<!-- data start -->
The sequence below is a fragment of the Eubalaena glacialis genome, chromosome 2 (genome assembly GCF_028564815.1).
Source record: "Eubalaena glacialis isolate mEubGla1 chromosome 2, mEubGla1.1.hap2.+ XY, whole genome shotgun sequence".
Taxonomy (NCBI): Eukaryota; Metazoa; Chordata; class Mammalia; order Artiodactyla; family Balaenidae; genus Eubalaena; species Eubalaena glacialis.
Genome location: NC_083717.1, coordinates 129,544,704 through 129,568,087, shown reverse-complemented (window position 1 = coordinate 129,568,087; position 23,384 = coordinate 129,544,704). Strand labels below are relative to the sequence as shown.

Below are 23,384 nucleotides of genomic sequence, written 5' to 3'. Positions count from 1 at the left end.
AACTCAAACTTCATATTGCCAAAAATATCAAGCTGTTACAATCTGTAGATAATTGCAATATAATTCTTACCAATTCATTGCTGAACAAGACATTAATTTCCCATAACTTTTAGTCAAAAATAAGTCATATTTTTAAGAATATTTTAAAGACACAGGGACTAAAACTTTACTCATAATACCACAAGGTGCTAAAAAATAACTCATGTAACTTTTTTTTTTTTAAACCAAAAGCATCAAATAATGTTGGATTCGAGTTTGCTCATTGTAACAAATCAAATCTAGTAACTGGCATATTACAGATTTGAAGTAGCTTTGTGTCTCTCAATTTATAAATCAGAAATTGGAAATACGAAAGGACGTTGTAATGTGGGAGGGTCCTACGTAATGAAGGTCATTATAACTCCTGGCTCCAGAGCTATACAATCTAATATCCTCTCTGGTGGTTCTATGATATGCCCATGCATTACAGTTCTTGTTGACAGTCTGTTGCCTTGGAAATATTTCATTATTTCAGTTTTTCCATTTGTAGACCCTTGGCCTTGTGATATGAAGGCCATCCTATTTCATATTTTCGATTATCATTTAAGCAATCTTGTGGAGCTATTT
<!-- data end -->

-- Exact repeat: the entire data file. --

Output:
The sequence below is a fragment of the Eubalaena glacialis genome, chromosome 2 (genome assembly GCF_028564815.1).
Source record: "Eubalaena glacialis isolate mEubGla1 chromosome 2, mEubGla1.1.hap2.+ XY, whole genome shotgun sequence".
Taxonomy (NCBI): Eukaryota; Metazoa; Chordata; class Mammalia; order Artiodactyla; family Balaenidae; genus Eubalaena; species Eubalaena glacialis.
Genome location: NC_083717.1, coordinates 129,544,704 through 129,568,087, shown reverse-complemented (window position 1 = coordinate 129,568,087; position 23,384 = coordinate 129,544,704). Strand labels below are relative to the sequence as shown.

Below are 23,384 nucleotides of genomic sequence, written 5' to 3'. Positions count from 1 at the left end.
AACTCAAACTTCATATTGCCAAAAATATCAAGCTGTTACAATCTGTAGATAATTGCAATATAATTCTTACCAATTCATTGCTGAACAAGACATTAATTTCCCATAACTTTTAGTCAAAAATAAGTCATATTTTTAAGAATATTTTAAAGACACAGGGACTAAAACTTTACTCATAATACCACAAGGTGCTAAAAAATAACTCATGTAACTTTTTTTTTTTTAAACCAAAAGCATCAAATAATGTTGGATTCGAGTTTGCTCATTGTAACAAATCAAATCTAGTAACTGGCATATTACAGATTTGAAGTAGCTTTGTGTCTCTCAATTTATAAATCAGAAATTGGAAATACGAAAGGACGTTGTAATGTGGGAGGGTCCTACGTAATGAAGGTCATTATAACTCCTGGCTCCAGAGCTATACAATCTAATATCCTCTCTGGTGGTTCTATGATATGCCCATGCATTACAGTTCTTGTTGACAGTCTGTTGCCTTGGAAATATTTCATTATTTCAGTTTTTCCATTTGTAGACCCTTGGCCTTGTGATATGAAGGCCATCCTATTTCATATTTTCGATTATCATTTAAGCAATCTTGTGGAGCTATTT